To cut a long story short, within seven years of my humiliating one-man anti-whaling campaign, I found myself in the Antarctic with the Japanese whaling fleet, filming for the BBC and mucking in as a flenser, feeding strips of skin and blubber through a trimming machine. Greenpeace filmed us, and I filmed Greenpeace.

There followed a five-year stint working for Japan’s Institute of Cetacean Research, while doing PR at meetings of the International Whaling Commission (IWC) for a Norway-based NGO, the High North Alliance.

Sorting Fact from Fiction

Before I even returned from the Antarctic, I already knew that a lot of the information being disseminated by whaling opponents was nonsense. I also soon learned that IWC meetings were mostly about political horse-trading, a little about conservation, and nothing to do with its mandate, which was to regulate an industry.

So step one in my conversion from a whaling opponent to a supporter was to sort fact from fiction. It took me years, but here’s a time-saving tip for newcomers. Any materials you’ve gathered from groups like the International Fund for Animal Welfare and the Humane Society of the US go straight in the bin. Nothing to be learned there. Instead, head straight for the reports of the IWC Scientific Committee (not the IWC itself).

animal activist, Simon Ward, whaling, IWC
Opponents of whaling are some of the friendliest people you’ll ever meet. These fellows were so friendly I felt guilty poking fun at their stuffed “whale” (that thing resembling a bean bag). IWC, Dublin, 1995.

And if your line of research is the same as mine was, you’ll learn that restrictions on catches going back to the 1960s (when the IWC still functioned as an industry regulator) have made it extraordinarily unlikely that any species of whale will now go extinct. The last population to have been extirpated was of gray whales in the North Atlantic, and that was in the early 18th century. You’ll also learn that minke whales in the Antarctic, as caught by Japan, are generally believed to be more plentiful now than ever before.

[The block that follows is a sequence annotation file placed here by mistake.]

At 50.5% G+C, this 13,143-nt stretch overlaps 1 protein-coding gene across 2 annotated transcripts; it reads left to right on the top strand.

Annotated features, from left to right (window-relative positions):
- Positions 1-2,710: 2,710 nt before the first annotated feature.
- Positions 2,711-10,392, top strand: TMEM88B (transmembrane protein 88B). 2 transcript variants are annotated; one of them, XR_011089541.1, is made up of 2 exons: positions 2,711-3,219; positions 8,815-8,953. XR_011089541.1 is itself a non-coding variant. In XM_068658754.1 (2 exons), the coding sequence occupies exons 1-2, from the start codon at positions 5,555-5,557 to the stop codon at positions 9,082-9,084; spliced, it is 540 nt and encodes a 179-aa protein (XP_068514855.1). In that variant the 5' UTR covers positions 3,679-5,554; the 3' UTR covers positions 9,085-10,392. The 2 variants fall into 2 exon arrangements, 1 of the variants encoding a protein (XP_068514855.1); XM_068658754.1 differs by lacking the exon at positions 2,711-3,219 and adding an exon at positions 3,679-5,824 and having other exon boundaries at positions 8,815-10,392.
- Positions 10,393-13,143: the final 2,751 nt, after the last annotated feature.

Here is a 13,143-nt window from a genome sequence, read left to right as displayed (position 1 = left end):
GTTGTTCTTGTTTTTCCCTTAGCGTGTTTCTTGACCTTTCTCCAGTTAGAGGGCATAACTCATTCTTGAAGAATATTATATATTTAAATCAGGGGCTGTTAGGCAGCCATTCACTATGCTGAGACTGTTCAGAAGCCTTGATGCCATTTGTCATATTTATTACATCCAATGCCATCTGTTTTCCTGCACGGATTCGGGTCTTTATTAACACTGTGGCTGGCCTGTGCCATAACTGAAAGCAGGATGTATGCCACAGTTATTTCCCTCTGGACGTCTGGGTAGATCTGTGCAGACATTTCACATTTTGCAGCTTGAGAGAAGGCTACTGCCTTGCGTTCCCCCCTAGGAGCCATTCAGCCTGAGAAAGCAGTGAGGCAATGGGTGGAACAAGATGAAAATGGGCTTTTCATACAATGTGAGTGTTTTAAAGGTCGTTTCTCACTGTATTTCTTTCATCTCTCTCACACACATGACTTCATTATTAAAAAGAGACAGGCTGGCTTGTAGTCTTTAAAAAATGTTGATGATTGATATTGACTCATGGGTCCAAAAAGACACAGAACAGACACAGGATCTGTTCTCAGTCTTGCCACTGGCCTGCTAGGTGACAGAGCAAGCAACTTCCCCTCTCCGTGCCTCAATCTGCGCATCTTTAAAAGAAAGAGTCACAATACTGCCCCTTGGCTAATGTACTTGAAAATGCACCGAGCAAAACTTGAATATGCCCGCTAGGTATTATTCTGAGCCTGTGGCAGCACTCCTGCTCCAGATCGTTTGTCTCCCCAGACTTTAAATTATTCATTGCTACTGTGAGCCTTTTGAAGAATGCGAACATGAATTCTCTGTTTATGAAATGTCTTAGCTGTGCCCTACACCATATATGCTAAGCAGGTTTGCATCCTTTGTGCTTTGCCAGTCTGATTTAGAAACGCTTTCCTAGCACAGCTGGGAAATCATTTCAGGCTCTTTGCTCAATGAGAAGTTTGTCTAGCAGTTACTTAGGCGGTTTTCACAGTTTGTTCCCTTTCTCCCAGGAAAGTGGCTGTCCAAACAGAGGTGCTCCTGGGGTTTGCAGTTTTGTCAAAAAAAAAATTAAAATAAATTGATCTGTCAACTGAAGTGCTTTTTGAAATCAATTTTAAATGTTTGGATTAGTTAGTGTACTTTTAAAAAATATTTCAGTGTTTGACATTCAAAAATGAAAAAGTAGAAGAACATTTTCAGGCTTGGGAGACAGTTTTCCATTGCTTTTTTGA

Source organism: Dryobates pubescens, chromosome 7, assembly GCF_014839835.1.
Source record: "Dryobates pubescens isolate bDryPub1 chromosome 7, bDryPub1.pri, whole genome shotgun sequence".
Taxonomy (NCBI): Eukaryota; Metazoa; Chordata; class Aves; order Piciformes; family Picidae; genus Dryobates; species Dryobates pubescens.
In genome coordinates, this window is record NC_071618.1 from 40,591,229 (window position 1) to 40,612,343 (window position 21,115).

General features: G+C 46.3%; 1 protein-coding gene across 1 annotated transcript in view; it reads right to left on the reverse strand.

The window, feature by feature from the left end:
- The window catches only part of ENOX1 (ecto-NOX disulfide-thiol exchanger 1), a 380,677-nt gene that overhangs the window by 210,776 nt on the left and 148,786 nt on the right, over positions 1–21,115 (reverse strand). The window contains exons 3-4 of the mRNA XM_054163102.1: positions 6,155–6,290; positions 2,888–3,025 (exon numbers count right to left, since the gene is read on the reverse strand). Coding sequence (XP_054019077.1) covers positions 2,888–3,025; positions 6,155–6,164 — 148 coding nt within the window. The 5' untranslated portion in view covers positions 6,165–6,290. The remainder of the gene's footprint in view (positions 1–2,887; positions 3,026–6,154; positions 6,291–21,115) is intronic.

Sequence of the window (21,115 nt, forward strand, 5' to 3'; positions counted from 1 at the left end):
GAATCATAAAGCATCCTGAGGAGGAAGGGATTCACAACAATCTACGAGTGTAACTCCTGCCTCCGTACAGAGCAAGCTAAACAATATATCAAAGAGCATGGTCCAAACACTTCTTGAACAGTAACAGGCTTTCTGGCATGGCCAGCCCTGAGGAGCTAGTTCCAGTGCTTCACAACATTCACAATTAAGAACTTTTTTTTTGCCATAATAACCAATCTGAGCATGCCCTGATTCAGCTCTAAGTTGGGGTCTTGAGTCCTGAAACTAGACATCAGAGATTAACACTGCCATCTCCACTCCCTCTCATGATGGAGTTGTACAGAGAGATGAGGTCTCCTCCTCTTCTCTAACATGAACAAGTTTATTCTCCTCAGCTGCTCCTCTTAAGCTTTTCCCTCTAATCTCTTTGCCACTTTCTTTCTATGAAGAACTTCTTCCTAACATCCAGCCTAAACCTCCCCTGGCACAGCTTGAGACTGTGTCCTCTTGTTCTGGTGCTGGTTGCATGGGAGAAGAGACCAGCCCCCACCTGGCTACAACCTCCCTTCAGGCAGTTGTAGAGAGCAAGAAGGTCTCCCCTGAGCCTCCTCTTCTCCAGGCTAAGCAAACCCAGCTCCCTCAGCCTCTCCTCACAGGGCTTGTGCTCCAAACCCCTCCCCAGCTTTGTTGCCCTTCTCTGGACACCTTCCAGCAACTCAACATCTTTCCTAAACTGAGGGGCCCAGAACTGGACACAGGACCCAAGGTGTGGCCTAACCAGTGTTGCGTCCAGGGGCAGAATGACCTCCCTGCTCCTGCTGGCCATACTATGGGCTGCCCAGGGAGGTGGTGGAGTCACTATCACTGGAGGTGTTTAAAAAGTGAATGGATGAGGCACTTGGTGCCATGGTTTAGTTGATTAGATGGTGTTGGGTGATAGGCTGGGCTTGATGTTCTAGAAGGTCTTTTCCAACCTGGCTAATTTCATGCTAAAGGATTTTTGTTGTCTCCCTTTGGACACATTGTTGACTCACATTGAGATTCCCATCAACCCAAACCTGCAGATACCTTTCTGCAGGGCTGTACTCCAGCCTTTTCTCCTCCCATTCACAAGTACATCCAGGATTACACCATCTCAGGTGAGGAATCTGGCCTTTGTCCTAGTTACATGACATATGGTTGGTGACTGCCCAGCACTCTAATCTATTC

At some point you will also inevitably run into a concept that underpins the majority of conservation programs today, and which clarified everything for me: “sustainable use of renewable natural resources”. Few people knew this term back then, but thankfully anyone involved today, in whatever way, with natural resources knows what it means, so we can use the shorthand “sustainable use”.

The importance of this concept cannot be overstated. “Conservation” is great, but says nothing about how we can, or can’t, use natural resources, and so is often misunderstood as a synonym for “protectionism”. But “sustainable use” clearly recognises the incentive for humans to preserve nature by giving it value as a source of sustenance.

Cultural Exposure

Also important in my education was exposure to cultures that are intertwined with animals.

Six months on a ship with 250 whalers and marine biologists was an excellent start. Stays in whaling communities in Japan, Norway, Iceland, the US and South Korea added more context. (Did you really believe only Japan goes whaling?)